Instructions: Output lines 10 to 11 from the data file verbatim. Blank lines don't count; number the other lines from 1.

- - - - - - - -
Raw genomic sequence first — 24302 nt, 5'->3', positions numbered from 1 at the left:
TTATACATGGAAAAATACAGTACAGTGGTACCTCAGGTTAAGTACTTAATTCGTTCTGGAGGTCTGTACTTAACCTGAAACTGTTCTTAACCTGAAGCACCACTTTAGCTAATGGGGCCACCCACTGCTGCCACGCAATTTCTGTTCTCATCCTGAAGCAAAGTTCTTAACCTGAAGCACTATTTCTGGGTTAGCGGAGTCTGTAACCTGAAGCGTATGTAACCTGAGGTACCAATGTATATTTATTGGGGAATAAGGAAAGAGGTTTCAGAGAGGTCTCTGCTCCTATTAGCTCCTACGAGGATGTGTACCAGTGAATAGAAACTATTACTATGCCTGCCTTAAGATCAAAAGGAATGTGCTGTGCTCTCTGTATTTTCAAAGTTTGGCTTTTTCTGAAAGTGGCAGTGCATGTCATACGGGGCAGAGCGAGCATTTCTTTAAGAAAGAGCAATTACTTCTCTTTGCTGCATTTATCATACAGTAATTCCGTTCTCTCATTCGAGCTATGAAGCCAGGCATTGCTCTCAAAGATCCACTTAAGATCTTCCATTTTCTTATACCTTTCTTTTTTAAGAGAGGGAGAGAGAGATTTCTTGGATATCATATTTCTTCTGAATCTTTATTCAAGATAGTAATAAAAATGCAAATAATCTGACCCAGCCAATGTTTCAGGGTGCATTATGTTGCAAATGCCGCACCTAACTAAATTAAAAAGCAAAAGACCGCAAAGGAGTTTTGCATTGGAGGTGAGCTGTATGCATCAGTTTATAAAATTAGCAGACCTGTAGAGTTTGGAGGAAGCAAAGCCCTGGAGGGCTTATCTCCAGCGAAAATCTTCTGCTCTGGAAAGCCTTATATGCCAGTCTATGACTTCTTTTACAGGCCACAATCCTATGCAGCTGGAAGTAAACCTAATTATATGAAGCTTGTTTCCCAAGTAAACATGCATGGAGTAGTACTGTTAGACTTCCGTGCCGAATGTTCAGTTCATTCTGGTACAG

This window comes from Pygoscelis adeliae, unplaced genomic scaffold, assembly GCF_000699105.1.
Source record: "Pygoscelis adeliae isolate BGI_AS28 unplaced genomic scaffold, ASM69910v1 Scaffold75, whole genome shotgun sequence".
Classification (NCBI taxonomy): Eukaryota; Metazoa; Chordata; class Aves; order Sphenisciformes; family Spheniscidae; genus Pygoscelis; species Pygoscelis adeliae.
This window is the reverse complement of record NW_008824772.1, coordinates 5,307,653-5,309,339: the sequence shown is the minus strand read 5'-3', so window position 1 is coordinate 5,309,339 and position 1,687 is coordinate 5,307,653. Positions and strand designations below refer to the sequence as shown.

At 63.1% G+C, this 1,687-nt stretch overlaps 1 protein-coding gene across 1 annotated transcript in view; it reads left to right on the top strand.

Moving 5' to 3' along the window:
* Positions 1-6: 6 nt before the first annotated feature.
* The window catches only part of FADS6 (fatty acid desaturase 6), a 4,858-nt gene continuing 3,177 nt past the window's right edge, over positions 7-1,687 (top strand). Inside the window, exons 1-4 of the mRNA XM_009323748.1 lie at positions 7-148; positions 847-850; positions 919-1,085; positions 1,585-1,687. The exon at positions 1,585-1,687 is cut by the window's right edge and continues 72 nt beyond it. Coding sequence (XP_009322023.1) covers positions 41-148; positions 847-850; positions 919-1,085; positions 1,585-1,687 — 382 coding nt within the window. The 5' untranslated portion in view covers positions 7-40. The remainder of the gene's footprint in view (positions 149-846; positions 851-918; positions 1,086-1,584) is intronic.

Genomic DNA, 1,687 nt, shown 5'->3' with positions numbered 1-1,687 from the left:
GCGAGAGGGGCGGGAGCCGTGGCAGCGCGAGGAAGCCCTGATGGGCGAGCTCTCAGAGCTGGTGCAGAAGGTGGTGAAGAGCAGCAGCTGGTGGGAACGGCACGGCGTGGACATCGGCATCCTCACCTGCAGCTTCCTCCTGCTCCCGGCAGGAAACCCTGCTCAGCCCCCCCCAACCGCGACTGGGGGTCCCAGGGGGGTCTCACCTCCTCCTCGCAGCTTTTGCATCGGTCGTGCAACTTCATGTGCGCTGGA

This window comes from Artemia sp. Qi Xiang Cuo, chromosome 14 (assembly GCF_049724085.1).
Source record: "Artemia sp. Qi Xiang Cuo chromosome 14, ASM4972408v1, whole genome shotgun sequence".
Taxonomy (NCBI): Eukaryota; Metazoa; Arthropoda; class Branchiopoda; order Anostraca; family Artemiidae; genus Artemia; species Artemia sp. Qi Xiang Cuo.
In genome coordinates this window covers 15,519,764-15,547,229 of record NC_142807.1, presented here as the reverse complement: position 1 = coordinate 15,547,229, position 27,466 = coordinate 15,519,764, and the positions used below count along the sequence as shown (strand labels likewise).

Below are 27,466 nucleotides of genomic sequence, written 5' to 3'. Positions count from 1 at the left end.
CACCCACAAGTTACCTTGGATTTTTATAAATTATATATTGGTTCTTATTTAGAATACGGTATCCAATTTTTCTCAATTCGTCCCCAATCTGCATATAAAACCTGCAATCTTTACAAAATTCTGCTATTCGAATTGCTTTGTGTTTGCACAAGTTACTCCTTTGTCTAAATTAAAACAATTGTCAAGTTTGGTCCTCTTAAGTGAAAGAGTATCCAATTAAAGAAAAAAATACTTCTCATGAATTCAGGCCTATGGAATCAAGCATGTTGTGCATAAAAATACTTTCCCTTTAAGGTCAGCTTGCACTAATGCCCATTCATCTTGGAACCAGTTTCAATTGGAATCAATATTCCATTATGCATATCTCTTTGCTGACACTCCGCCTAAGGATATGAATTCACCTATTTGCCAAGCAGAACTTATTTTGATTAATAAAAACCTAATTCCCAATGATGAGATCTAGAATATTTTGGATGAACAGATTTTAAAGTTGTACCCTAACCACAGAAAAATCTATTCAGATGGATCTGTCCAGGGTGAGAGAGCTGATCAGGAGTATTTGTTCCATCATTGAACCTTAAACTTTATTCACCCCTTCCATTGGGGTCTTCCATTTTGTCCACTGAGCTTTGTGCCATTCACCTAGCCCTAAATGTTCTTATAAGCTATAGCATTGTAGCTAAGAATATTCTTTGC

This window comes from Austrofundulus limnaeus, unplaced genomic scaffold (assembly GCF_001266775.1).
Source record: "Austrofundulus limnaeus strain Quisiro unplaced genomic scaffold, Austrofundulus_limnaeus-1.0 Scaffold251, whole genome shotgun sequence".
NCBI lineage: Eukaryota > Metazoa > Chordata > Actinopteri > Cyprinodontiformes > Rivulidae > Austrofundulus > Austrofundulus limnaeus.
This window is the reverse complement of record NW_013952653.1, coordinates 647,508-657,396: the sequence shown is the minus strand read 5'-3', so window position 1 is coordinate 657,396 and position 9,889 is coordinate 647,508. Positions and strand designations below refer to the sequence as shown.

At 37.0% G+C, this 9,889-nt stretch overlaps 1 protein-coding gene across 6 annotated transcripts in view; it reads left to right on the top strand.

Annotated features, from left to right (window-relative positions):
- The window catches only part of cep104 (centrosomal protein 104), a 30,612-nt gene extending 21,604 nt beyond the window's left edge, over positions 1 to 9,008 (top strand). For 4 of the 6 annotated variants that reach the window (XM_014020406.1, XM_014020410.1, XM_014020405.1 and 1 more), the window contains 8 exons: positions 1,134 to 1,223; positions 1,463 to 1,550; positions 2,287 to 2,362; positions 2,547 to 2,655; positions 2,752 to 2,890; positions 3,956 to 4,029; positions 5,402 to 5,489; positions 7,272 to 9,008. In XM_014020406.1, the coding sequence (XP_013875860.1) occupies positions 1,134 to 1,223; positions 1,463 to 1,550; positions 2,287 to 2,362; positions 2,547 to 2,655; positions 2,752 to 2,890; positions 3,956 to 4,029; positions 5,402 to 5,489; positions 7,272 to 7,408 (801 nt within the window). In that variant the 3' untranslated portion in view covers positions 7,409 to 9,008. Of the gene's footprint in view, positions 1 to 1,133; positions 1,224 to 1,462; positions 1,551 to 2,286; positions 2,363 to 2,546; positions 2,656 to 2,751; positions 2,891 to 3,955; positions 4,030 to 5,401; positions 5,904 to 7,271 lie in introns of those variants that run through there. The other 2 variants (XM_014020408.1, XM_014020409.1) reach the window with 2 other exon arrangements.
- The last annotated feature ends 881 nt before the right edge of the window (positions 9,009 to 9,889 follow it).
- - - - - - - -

* The window catches only part of FADS6 (fatty acid desaturase 6), a 4,858-nt gene continuing 3,177 nt past the window's right edge, over positions 7-1,687 (top strand). Inside the window, exons 1-4 of the mRNA XM_009323748.1 lie at positions 7-148; positions 847-850; positions 919-1,085; positions 1,585-1,687. The exon at positions 1,585-1,687 is cut by the window's right edge and continues 72 nt beyond it. Coding sequence (XP_009322023.1) covers positions 41-148; positions 847-850; positions 919-1,085; positions 1,585-1,687 — 382 coding nt within the window. The 5' untranslated portion in view covers positions 7-40. The remainder of the gene's footprint in view (positions 149-846; positions 851-918; positions 1,086-1,584) is intronic.

Genomic DNA, 1,687 nt, shown 5'->3' with positions numbered 1-1,687 from the left: